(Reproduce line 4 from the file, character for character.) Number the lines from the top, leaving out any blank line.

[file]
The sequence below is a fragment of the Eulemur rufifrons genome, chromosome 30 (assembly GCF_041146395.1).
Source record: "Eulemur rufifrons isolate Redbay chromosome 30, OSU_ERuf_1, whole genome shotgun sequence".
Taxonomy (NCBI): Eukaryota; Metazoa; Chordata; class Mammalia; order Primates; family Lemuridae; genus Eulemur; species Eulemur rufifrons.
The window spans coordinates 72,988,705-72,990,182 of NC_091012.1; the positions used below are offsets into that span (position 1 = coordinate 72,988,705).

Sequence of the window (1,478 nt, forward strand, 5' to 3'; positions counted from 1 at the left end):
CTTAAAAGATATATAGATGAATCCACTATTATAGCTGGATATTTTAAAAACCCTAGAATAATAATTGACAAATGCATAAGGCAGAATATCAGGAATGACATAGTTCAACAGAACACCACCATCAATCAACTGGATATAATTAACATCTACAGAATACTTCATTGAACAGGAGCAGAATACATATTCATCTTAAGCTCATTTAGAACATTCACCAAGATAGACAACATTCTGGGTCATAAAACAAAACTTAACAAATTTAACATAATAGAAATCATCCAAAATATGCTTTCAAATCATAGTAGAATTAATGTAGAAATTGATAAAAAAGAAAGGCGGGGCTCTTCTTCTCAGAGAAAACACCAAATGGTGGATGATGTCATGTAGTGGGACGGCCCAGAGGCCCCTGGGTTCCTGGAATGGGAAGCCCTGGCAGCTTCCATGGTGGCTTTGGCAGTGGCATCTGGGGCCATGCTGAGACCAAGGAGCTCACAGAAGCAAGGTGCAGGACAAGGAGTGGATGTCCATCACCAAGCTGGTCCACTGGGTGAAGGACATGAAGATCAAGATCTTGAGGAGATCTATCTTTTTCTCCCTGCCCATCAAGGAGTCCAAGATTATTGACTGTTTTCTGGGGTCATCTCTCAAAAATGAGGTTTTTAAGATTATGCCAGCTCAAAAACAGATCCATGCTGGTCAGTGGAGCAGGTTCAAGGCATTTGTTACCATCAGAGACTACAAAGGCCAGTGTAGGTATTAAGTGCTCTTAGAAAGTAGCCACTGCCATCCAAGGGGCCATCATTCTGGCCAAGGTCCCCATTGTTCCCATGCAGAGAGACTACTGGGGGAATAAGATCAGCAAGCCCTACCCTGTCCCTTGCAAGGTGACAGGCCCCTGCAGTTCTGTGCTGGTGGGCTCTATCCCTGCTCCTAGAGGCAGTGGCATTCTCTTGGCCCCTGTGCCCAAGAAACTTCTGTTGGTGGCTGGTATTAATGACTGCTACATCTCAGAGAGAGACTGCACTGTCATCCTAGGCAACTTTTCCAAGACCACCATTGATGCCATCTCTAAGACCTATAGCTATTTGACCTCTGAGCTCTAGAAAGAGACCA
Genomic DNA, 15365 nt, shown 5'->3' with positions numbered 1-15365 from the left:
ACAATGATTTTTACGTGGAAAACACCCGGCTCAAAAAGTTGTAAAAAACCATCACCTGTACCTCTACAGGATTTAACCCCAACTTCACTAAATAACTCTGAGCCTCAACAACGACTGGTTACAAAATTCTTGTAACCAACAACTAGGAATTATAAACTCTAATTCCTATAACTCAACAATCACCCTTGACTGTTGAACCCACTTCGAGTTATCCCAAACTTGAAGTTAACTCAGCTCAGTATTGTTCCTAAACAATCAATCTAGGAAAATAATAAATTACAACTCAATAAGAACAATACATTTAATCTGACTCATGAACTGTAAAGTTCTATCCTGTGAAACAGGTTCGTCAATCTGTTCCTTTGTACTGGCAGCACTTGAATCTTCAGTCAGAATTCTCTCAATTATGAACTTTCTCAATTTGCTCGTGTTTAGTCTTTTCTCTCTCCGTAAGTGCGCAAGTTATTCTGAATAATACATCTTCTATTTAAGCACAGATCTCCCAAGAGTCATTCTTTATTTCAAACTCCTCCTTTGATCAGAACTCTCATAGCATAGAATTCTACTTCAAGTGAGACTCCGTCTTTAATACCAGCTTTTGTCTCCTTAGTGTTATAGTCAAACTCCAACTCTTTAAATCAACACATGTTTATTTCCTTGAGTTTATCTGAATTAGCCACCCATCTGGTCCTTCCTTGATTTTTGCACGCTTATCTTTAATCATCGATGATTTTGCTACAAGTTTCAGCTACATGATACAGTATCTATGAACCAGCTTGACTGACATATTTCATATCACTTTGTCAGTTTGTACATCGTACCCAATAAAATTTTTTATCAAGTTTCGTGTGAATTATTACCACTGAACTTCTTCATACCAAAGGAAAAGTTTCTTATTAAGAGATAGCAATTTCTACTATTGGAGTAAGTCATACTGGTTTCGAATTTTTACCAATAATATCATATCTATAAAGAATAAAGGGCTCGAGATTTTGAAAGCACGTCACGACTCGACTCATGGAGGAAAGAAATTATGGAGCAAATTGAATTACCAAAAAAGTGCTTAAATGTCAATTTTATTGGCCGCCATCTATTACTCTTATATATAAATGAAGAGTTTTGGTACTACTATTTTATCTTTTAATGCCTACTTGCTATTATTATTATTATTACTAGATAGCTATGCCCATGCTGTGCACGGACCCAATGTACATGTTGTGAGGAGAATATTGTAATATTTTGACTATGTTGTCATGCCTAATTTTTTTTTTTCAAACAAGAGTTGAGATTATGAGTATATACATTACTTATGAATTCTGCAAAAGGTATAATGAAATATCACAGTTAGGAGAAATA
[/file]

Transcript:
The window spans coordinates 72,988,705-72,990,182 of NC_091012.1; the positions used below are offsets into that span (position 1 = coordinate 72,988,705).